A friend of mine once described me as "an elitist snob with considerable status anxiety." He's a sociologist-so he knows his terms. And he really is a friend--despite the apparent put down. For me, receiving an NEA goes a long way in soothing my status anxiety woes. If I'm lucky and devout, they may even be behind me.
With the encouragement of this grant, I hope to write less anxiously about subjects that continue to fascinate me: philosophy, religion, language, and their many intersections. In my first published book of poems, I followed the life of the fourteenth-century theologian John Wyclif. Currently, I am working on a series related to a better known figure, Søren Kierkegaard. His writings have moved me since I was in my late teens (I am now 41), and I look forward to re-reading his books and writing what I hope will be a spiritual biography in verse.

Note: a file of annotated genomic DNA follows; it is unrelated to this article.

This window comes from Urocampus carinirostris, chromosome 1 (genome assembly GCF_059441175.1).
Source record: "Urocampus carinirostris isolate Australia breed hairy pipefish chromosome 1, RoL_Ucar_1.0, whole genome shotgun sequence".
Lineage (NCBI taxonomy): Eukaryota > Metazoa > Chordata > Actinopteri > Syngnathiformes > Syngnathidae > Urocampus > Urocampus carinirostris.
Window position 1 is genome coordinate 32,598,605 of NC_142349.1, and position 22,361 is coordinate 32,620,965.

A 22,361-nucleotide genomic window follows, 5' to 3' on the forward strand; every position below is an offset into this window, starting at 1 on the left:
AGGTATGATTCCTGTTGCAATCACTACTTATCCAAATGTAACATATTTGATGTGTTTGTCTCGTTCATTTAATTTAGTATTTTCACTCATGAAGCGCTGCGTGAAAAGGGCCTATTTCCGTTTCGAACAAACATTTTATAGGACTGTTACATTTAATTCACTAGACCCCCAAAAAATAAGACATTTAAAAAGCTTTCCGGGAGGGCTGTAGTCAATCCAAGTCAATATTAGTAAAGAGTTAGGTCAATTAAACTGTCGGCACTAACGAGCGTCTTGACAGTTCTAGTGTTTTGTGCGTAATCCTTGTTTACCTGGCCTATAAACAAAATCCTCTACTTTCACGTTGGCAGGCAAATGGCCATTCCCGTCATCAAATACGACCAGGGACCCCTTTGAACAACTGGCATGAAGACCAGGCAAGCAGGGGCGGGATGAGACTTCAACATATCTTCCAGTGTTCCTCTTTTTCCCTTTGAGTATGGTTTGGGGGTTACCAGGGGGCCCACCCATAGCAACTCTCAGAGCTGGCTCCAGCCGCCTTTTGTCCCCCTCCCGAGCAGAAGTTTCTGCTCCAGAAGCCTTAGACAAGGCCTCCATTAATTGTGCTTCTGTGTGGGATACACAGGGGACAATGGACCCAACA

Sometimes you have to raise the body up
to burn it down. So it was with Wyclif,
who rested forty-two years under chancel stone
condemned by the Papacy, protected by the Crown.
Finally, a bishop came with a few men,
spades, shovels, a horse and cart. By then,
not much was left of Wyclif--hair and skin gone,
his bones slipped out of place inside the simple alb
they'd buried him in. The bishop gathered what he could.
Beside the River Swift, he lit a pile of wood
and tossed the bones on one at a time,
cursing the heretic from limb to limb.
Afterwards, they shoveled ash into the water
and no one even thought the word martyr.